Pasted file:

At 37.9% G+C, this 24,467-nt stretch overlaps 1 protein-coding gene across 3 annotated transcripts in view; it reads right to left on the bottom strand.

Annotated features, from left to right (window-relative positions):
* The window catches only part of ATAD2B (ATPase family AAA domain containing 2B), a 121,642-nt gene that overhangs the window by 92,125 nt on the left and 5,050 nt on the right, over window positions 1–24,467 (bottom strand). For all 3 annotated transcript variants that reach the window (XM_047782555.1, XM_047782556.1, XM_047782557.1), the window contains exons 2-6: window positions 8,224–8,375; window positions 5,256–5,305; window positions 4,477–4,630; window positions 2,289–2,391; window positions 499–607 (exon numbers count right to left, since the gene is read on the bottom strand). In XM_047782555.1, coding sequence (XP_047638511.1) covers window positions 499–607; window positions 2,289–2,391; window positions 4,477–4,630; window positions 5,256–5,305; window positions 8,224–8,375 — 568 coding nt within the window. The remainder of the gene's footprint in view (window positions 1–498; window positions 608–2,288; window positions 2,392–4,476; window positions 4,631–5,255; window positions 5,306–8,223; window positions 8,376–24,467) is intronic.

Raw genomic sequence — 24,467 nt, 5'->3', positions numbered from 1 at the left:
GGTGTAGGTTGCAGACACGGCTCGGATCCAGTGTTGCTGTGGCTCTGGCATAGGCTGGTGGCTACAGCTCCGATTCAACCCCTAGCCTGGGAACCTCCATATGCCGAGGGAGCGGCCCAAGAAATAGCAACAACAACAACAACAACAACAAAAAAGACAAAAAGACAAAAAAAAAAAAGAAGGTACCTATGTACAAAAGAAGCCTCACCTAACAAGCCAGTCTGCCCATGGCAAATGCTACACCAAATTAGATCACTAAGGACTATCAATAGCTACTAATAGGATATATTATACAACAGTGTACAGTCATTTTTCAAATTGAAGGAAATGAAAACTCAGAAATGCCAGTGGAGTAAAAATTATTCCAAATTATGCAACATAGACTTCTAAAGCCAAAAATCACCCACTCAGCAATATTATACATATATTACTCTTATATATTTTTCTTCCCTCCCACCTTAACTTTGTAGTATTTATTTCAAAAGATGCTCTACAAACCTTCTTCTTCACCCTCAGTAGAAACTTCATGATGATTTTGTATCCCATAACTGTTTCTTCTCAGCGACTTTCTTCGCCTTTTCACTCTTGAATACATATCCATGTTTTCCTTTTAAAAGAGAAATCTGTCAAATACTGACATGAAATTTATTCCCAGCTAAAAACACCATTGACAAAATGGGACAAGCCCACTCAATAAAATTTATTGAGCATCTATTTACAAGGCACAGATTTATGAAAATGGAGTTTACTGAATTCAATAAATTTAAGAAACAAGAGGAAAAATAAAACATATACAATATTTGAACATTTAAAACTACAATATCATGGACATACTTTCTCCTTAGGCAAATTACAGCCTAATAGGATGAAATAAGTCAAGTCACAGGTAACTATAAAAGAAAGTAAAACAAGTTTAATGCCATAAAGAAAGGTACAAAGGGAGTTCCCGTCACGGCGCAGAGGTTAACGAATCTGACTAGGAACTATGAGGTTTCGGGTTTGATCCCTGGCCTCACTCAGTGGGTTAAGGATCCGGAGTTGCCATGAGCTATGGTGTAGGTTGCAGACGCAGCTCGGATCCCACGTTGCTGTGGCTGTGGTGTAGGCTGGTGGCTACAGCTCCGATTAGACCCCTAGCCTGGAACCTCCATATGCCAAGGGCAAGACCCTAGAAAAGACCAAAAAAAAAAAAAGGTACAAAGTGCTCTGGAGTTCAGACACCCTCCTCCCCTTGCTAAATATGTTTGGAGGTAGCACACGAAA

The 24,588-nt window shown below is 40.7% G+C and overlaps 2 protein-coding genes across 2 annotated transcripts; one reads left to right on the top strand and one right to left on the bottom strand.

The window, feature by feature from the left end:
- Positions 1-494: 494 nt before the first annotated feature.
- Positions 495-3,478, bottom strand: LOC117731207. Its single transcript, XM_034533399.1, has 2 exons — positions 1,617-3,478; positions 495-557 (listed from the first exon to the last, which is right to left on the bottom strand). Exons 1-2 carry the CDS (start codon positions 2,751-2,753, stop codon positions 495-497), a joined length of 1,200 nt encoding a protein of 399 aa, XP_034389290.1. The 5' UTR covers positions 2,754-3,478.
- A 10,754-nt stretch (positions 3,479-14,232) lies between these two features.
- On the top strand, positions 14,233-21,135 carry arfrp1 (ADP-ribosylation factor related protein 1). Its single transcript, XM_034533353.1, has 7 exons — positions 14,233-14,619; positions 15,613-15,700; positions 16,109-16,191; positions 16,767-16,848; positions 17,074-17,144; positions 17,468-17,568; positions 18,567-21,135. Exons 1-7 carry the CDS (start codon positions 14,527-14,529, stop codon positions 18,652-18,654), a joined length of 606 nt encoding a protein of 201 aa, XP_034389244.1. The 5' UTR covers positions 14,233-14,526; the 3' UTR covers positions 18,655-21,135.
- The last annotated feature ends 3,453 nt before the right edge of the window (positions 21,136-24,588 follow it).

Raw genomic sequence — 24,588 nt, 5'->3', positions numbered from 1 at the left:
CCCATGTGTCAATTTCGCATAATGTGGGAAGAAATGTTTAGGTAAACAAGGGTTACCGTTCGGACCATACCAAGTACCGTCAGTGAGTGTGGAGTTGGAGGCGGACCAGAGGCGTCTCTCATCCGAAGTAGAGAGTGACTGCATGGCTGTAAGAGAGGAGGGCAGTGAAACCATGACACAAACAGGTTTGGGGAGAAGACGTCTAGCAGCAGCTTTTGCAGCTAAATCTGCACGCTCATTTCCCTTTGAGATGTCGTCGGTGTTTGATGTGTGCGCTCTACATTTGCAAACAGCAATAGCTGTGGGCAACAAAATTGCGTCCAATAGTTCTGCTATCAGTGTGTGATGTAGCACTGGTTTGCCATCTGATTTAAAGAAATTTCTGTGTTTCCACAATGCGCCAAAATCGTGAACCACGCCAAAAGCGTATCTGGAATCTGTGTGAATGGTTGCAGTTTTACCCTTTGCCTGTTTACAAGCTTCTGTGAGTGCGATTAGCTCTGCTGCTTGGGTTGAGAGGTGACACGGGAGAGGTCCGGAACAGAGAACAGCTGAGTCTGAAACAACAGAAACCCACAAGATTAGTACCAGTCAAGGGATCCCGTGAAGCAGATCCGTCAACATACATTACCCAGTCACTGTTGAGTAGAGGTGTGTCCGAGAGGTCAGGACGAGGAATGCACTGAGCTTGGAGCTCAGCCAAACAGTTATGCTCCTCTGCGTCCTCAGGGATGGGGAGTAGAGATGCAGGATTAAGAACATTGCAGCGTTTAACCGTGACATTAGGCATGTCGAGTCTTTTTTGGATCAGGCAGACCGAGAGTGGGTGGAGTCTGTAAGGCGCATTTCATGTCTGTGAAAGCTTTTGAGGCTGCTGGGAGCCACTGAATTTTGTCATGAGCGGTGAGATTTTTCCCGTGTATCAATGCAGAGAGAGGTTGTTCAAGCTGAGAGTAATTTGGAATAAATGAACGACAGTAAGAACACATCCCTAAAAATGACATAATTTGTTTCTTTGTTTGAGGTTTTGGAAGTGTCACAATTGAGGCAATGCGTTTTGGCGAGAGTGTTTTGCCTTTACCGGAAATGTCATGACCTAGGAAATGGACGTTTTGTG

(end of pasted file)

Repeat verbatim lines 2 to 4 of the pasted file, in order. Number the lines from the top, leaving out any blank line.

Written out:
Annotated features, from left to right (window-relative positions):
* The window catches only part of ATAD2B (ATPase family AAA domain containing 2B), a 121,642-nt gene that overhangs the window by 92,125 nt on the left and 5,050 nt on the right, over window positions 1–24,467 (bottom strand). For all 3 annotated transcript variants that reach the window (XM_047782555.1, XM_047782556.1, XM_047782557.1), the window contains exons 2-6: window positions 8,224–8,375; window positions 5,256–5,305; window positions 4,477–4,630; window positions 2,289–2,391; window positions 499–607 (exon numbers count right to left, since the gene is read on the bottom strand). In XM_047782555.1, coding sequence (XP_047638511.1) covers window positions 499–607; window positions 2,289–2,391; window positions 4,477–4,630; window positions 5,256–5,305; window positions 8,224–8,375 — 568 coding nt within the window. The remainder of the gene's footprint in view (window positions 1–498; window positions 608–2,288; window positions 2,392–4,476; window positions 4,631–5,255; window positions 5,306–8,223; window positions 8,376–24,467) is intronic.

Raw genomic sequence — 24,467 nt, 5'->3', positions numbered from 1 at the left: